After completely satisfying the cocaine cowboys of Hollywood and other local fans, the tour rolled north, all the way to the University of Oregon in Eugene. Eleven weeks on the country charts at Number 1, Are You Ready… was energizing ticket sales. Six thousand students and Waylon faithful from the region packed the campus arena. From there, it was the same in Portland, Seattle, and on campuses in Idaho, Montana, and Wyoming. Waylon’s fan base had crossed the generational divide. College kids crowded up front; fans from the early years blended in from the middle to the back of the house. The same folks who loved his records with Chet Atkins producing were now embracing his independence and his ability to rock a Neil Young song.
One evening in Idaho, before the university gig in Moscow, I found Waylon standing alone near the motel. He was watching a local cop arrest an elderly town drunk. Waylon motioned to me, “Hey Bill, come here a minute.” As I approached, the arresting officer and his suspect drove away, unaware that a celebrated musician had witnessed the incident. Waylon told me he was making sure the old man wasn’t mistreated. Months passed before I thought about that moment, Waylon’s concern, and his apparent mistrust of lawmen. He was a self-described good old boy and even when wired, that goodness was always apparent.
During the next twelve months, leading up to the release of Waylon’s Number 1 Country crossover hit, “Luckenbach, Texas,” attendance at his concerts doubled. The ten-thousand-seaters sold out to newer and younger country and rock fans.
THE SHOW ITSELF
Waylon’s shows were brief, rarely longer than an hour with one encore–two if the crowd insisted. He didn’t use a set list, just sang whatever popped into his head. He had so many hits and personal favorites, the band stayed ready to follow his lead. Before second encores, he sometimes shouted over the crowd, “That’s all we know. We’ll have to do the first one over again.” The fans were grateful for anything he gave them.
Opening acts often included Jessi, followed by a second solo artist. Steve Young and Guy Clark were two young and extremely gifted singer-songwriters he presented on those ’76-’77 tours. His very tight back-up band, The Waylors, would open Waylon’s performance with a few tunes that usually featured female vocalist, Carter Robertson. When the band began to play, the crowd’s energy always became electric. They knew Waylon was not far behind. Richie Albright would kick a steady heart beat on his bass drum. The electric bass would then double that rhythm. Thousands of fans would clap hands, cheer, and generally go nuts. It was a musical drug dispensed to ten thousand eager addicts. It was a universal beat called “four on the floor,” and was common throughout country and rock music. It was also polka and disco, but nobody owned it like Waylon. Under a panning spotlight, he would stride to center stage, strap on his trademark ’53 Telecaster with its tooled-leather body cover, and then launch a few chords into the cheap seats. His Fender sound ignited the same raucous cheers in every venue from the Armadillo in Austin, to the largest arenas across America.
His songs were basic three-minute, verse-chorus-verse compositions with universal themes about “good-hearted” women and “two-timing” men. His rugged face with its road-weary creases and beard, framed by a full head of shoulder-length black hair, presented a powerful, macho image in denim and leather. Both sexes were drawn into the aura surrounding the man and his music. Waylon embodied the dark side of Country, the side that left its country home in Nashville and started chasing rock-and-roll city women.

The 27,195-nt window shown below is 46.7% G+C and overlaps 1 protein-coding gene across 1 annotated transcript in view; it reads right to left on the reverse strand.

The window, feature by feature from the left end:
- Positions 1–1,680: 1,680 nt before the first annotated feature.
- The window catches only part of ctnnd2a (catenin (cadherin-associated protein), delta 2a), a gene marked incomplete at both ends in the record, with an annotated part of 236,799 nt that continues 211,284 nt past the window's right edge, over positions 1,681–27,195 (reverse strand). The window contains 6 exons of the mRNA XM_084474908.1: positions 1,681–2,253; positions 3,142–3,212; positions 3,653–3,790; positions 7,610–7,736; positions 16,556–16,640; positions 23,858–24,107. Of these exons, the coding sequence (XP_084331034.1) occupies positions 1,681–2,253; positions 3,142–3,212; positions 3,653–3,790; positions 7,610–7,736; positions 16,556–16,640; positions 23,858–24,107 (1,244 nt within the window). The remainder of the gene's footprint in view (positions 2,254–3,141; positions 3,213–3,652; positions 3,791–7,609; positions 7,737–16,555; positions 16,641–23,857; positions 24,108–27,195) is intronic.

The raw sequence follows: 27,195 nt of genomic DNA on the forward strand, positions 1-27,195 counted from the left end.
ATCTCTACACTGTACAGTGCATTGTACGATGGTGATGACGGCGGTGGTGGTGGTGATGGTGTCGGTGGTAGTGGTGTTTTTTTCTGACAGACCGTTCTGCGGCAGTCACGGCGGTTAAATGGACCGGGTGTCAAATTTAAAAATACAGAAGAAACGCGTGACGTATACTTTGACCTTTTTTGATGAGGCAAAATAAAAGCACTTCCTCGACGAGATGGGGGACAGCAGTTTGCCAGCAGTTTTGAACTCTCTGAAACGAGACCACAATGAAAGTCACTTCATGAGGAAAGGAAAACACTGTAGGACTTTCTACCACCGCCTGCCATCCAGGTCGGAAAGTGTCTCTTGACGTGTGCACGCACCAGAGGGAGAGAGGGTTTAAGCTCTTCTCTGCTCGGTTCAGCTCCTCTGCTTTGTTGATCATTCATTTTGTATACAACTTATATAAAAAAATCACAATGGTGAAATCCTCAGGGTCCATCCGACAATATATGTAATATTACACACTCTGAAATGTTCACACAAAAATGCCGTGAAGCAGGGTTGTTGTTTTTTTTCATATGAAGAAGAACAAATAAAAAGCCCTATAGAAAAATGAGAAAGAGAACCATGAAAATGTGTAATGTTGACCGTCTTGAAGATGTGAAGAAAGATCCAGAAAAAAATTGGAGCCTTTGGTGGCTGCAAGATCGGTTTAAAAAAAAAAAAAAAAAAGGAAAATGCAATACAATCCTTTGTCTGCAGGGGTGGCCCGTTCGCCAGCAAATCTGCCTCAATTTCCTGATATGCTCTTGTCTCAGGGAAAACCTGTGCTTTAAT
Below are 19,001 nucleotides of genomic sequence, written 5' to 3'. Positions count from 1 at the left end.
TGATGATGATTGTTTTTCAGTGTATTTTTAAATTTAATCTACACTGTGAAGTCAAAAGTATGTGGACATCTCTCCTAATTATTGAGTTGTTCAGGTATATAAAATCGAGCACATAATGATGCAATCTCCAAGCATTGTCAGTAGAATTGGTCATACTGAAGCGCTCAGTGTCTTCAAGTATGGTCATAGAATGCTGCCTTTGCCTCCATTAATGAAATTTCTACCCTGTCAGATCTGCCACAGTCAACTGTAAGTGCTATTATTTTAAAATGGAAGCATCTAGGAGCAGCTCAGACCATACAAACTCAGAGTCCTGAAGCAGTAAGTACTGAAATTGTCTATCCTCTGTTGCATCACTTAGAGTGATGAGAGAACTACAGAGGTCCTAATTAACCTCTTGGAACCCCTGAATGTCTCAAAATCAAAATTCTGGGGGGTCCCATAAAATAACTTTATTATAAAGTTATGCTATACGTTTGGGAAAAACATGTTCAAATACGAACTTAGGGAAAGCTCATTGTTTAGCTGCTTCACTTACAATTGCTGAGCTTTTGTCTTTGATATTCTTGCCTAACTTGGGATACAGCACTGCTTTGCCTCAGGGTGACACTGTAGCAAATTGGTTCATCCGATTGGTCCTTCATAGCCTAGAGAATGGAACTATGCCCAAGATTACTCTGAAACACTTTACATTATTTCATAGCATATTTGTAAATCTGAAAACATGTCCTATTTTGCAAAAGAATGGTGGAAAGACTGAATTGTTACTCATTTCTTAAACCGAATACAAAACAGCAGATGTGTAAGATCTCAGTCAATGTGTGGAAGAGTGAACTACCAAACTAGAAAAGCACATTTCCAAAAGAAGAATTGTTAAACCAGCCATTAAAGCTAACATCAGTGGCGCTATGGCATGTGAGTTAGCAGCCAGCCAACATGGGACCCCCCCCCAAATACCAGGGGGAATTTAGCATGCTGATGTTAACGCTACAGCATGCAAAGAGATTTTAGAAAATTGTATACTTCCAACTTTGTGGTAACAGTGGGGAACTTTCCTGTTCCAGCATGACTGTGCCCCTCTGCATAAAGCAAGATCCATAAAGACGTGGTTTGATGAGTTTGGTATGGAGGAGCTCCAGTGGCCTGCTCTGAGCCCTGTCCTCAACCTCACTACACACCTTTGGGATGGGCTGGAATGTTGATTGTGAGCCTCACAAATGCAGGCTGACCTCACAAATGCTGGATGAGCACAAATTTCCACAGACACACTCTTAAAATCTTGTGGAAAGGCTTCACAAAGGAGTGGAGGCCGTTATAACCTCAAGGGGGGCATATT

“I COULDN’T GO POP WITH A MOUTH FULL OF FIRECRACKERS”
Waylon didn’t like the business of music, dividing songs into categories: folk, rock, pop, country… He wanted to perform whatever he liked and have fans think of it as “Waylon’s Music.” He wrote songs about his life: “This Time,” “Are You Sure Hank Done It This Way,” “Don’t Y’all Think This Outlaw Bit’s Done Got Out of Hand,” and “I’ve Always Been Crazy (But It’s Kept Me from Going Insane).” Most of his songs were composed by other writers. He said, “I’m an interpreter. I like to take another man’s song and make it sound like I wrote it.” His recorded music included Ian Tyson’s “Four Strong Winds,” Bobby Womack’s “It’s All Over Now,” The Beatles’ “Norwegian Wood,” and Waylon’s only Grammy winner, “MacArthur Park,” written by Jim Webb. The record labels and radio stations didn’t know what to make of his repertoire. He started in rock with Holly, then went folk and country at the same time. They labeled him a country singer, but he said Buddy Holly gave him “an attitude” which became his career path: “Buddy loved music, and he taught me that it shouldn’t have any barriers to it.”
In ‘1967,Bob Dylan went to Nashville to record the John Wesley Hardin album. He continued the folk-country crossover movement with his 1969 release, Nashville Skyline. Waylon’s best friend and former roommate, Johnny Cash, embraced Dylan’s move by singing with him on, “Girl from the North Country”.
Folk-rock superstars, The Byrds, added country to their catalog in 1968 with the Gram Parsons-inspired Sweetheart of the Rodeo album. When Parsons met Waylon at North Hollywood’s Palomino Club, he credited Waylon with part of the inspiration that led to Sweetheart. Waylon later said Parson’s “joined country and rock at the hip” and added, “He may be the only guy that did more drugs than I could.” Parsons overdosed and died in 1973 at age twenty-six.
The Folk-Country-Rock amalgam rapidly evolved, and a path appeared for Waylon and Willie and their posse. As Buddy Holly’s bass player in 1959, Waylon had established his country-rockabilly roots long before all the newcomers.